Drafting taught Chuck how to communicate through drawing. He gained an appreciation for precision, an understanding of electrical systems, and a growing confidence in his abilities. “You know, I was pretty good,” Chuck notes, quickly adding, “I didn’t like the work, but they sure taught me a lot.” His job also earned him enough income to help pay for tuition at Cornish School of the Arts, and later ArtCenter in Los Angeles, where he explored the aesthetics of design. Throughout his professional career, he tackled real world challenges like intrusive support columns, ventilation ductwork, guest accessibility, egress paths, catwalks, and many others. He learned not to fight or ignore these necessary evils, but to gain an understanding and appreciation for them. “If you don’t deal with them eventually, someone else will,” he insists, “It’s important not to leave them in the hands of others. Take control of them early on and use them to the benefit of your design.”

Over the course of his career, he has seen enormous changes, of course. Advances in computing, digital art, the internet, and smartphones have helped streamline workflow and improve design capabilities and communication, but this, he cautions, is a double edged sword. “Constant email, text messages, and meetings can create the illusion of progress,” he warns, “but you still need time to unplug, dive in, and do the work.” He loves the work, and so prefers to focus on what’s ahead than to rest on his past successes. “There’s always a little disappointment when a project is finished. I miss getting my head down and solving problems, so I’m always looking forward to the next thing.”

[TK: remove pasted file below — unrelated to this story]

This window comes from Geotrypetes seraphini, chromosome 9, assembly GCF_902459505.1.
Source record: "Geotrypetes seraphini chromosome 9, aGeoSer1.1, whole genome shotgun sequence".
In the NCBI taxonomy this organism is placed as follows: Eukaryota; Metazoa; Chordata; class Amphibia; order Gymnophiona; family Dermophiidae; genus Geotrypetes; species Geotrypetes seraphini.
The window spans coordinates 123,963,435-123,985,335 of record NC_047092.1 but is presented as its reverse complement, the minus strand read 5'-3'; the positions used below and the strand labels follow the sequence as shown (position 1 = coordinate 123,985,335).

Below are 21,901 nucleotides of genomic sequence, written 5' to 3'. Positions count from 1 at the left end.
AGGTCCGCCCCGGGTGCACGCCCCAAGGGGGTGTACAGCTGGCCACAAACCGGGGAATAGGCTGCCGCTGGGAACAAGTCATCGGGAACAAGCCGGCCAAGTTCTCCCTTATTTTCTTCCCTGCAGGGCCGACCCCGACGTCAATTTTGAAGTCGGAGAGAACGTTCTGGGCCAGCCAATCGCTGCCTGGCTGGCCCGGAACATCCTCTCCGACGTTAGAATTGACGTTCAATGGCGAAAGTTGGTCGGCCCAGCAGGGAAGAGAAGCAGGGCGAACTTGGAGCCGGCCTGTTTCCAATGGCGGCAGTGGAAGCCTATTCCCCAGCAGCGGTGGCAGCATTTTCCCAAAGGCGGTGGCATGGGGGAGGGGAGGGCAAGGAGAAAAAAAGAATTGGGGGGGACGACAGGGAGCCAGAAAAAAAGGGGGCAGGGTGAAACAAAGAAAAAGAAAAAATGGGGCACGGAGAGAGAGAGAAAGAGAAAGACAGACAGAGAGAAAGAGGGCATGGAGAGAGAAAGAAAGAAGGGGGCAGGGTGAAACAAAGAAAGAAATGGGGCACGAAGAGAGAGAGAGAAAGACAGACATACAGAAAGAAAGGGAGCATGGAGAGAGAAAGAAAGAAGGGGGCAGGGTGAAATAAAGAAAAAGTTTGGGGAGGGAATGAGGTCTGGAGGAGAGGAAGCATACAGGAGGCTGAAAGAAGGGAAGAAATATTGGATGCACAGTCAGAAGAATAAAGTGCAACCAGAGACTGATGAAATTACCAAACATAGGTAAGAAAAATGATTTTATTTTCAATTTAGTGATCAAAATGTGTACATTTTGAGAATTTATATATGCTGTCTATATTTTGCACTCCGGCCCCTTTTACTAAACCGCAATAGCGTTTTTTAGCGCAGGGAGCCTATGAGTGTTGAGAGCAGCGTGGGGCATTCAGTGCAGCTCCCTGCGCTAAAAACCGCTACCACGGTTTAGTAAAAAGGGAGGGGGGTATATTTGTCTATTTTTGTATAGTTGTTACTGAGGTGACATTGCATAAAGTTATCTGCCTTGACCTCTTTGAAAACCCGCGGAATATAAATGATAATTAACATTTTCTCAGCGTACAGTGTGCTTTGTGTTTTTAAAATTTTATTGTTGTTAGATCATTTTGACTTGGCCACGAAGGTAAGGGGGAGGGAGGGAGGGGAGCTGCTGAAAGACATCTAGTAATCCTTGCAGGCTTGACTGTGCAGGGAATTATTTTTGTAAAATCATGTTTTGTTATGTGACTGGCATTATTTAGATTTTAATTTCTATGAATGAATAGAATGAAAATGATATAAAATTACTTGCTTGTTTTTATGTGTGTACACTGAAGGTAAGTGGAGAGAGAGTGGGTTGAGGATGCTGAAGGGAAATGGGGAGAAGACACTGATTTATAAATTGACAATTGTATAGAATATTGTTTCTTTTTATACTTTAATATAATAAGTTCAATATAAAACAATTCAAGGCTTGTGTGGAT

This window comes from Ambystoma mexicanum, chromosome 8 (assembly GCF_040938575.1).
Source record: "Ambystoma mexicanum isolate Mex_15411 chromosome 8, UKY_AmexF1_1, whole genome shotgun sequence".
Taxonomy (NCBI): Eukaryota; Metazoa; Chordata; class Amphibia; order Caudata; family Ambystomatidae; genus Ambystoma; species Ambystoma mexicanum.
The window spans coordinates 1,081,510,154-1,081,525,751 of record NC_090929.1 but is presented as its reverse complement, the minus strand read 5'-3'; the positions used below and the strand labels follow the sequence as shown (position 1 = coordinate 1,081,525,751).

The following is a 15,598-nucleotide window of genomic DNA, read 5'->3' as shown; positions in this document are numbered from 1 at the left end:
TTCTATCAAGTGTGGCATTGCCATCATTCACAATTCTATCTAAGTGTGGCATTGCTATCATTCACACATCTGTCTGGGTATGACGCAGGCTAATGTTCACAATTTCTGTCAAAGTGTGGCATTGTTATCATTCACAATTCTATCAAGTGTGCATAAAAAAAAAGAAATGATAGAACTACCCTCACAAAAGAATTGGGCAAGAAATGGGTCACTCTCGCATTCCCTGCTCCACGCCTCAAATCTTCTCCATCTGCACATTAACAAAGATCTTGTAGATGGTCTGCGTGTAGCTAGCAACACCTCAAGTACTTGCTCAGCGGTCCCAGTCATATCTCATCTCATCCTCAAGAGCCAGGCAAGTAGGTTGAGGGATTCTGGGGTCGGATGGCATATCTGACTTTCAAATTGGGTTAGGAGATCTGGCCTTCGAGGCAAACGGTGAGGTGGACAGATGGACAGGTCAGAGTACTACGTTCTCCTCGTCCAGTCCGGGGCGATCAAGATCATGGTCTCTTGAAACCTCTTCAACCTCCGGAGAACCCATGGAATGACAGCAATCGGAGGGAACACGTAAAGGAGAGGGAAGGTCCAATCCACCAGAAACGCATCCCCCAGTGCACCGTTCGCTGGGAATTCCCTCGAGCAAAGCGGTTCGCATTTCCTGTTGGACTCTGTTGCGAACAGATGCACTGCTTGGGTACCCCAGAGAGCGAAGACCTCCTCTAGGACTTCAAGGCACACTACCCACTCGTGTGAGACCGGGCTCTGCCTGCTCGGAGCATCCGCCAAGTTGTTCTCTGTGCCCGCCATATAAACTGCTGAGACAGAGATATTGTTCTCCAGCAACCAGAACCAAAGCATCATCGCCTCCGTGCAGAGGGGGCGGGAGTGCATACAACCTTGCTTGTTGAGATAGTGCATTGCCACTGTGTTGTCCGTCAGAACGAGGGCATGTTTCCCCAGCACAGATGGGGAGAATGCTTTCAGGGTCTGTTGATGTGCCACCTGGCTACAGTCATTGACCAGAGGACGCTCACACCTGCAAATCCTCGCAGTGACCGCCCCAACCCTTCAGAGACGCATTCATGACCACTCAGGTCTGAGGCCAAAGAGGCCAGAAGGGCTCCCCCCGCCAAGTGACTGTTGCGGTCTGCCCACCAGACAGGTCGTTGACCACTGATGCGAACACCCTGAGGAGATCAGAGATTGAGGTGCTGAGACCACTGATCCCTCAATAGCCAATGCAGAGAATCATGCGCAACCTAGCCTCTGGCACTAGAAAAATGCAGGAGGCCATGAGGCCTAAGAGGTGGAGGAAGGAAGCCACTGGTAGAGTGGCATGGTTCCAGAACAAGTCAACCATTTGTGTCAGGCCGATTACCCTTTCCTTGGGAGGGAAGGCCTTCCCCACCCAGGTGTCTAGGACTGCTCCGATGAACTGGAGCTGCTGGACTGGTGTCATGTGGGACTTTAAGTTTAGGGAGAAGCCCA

Chuck starts new projects by asking lots of questions. “We are going to tell a story in this space,” he says, “so what do we know? Is there a topic? A key element? An IP? What is the box? Do we know? What is the budget? And then, what is the thing we can do in this space that is really special, magical, and amazing, and how can we achieve that?”